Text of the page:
Reflections and The Future

Why should other nurses consider community nursing/public health?

It is such a rewarding area to work in, and the work is so varied. You can specialise in or work across areas such as women’s health, sexual and reproductive health, men’s health, child health, immunisation and vaccination, and health promotion for example. It is very much about preventative health measures, so promoting good health and healthy lifestyles, and encouraging people to stay well. It is also about looking at the big picture of health from a population and community perspective. Therefore, it is very much a wellness focus as opposed to the illness treatment and management focus of acute care. And…no shift work!

What does a typical day look like for you now?

Gee – like I said earlier, no two days of a nurse’s life are the same. I work part-time, 3 days a week, so I really look forward to those days. Currently I am coordinating a Master of Nursing Studies course, as well as lecturing on Midwifery at the University of Queensland. When I am not teaching over the Zoom platform (thanks to the COVID-19 pandemic), I am researching and preparing lecture and content for the units I teach, and following up and responding to student enquires and questions. I love the student contact and always try my best to answer their questions fully or to point them in the right direction to find the information they are looking for.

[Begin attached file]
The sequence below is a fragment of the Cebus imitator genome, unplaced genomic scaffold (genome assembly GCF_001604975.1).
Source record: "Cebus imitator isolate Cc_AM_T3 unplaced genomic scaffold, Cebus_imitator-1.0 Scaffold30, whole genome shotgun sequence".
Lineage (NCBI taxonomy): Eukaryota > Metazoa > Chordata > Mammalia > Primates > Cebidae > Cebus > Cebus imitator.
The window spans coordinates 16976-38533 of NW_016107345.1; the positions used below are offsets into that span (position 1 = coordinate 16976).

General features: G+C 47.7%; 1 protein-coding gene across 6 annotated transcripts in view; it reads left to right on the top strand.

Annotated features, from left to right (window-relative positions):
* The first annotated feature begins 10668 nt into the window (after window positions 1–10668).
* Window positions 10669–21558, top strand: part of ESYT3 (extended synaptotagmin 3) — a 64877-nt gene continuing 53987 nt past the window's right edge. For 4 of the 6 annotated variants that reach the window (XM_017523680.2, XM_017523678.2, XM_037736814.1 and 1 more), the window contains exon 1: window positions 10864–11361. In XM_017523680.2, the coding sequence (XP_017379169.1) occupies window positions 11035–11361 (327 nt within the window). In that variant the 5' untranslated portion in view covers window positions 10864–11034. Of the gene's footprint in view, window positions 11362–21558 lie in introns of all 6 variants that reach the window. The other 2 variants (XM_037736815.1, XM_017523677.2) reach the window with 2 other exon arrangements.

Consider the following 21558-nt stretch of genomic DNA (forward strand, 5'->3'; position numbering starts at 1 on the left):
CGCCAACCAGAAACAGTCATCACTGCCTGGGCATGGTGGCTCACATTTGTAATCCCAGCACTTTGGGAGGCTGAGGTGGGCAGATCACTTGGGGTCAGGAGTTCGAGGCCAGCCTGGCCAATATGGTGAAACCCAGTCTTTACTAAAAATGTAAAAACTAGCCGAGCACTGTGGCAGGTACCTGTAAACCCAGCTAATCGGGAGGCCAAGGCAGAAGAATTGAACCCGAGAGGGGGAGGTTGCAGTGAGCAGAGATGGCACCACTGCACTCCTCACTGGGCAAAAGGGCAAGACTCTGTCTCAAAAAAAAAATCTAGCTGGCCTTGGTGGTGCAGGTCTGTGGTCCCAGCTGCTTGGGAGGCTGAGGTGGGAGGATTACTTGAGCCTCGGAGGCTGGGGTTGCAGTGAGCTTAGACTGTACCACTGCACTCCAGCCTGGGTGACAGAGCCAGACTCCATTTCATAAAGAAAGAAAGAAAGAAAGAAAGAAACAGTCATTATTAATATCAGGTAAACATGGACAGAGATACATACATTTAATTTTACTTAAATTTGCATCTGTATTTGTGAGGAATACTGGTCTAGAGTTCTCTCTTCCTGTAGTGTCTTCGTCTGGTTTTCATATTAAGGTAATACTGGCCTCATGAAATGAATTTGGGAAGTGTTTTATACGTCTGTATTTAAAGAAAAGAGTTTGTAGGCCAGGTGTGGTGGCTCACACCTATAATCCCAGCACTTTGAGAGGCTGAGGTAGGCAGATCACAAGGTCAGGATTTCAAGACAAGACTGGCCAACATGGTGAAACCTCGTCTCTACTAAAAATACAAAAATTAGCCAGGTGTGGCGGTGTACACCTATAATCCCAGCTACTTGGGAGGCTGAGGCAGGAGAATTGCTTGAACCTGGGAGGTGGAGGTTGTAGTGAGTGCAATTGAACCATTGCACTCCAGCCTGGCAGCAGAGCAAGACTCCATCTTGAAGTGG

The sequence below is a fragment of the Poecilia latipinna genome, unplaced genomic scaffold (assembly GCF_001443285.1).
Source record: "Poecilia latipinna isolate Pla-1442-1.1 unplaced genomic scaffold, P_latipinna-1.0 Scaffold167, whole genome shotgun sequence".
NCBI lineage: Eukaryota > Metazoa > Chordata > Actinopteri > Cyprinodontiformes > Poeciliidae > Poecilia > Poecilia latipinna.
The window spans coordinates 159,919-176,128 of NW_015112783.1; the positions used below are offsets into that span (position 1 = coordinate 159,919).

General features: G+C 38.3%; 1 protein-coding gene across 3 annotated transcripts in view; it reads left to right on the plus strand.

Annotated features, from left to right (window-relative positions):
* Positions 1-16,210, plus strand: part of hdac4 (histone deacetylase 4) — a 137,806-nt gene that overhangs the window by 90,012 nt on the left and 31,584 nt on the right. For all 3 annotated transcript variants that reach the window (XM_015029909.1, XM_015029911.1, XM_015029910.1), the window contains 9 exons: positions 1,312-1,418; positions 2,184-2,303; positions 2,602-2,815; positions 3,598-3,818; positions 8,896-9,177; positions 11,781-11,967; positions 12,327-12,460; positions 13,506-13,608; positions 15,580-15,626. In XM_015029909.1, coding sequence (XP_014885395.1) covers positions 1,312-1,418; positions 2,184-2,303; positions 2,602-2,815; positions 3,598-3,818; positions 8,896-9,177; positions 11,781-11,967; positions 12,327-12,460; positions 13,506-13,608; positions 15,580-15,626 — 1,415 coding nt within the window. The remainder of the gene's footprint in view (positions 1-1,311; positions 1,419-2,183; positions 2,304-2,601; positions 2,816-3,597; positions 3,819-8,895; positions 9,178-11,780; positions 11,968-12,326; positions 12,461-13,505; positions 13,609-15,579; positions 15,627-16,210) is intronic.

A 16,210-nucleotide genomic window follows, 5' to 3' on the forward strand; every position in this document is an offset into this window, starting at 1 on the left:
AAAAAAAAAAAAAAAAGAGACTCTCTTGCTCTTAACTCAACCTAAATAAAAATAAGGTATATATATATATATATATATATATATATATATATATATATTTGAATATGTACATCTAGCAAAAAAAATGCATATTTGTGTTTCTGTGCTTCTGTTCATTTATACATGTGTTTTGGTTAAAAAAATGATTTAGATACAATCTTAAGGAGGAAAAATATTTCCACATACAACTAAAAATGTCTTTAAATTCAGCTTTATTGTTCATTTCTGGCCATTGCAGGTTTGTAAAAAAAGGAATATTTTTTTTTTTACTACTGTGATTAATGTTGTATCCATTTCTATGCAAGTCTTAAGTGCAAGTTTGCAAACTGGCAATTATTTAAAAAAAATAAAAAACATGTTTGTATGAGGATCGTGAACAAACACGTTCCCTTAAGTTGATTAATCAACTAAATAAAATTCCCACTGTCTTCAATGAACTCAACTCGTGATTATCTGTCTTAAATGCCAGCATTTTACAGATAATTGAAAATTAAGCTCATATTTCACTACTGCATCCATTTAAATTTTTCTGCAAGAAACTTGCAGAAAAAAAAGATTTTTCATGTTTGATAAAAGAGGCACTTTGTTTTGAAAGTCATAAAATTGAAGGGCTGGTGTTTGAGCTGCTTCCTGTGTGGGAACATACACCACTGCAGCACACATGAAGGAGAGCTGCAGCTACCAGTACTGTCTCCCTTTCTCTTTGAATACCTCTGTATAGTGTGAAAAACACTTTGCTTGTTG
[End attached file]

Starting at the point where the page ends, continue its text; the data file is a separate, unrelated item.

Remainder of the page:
“I have had some wonderful lecturers and professional mentors in my career, so I know how important it is to be approachable, supportive and kind to the next generation of nurses and midwives. Kindness really does matter.”

What’s been your top career highlights?

There have been so many amazing opportunities and experiences so far however without any doubt I would say it was developing and conducting the PNG Australia Awards Maternal and Child Health Policy and Planning course. I met the most amazing inspirational participants who continue to inspire me every day through the incredible achievements they are making in their communities in PNG.

What’s your advice to nursing students and early career nurses?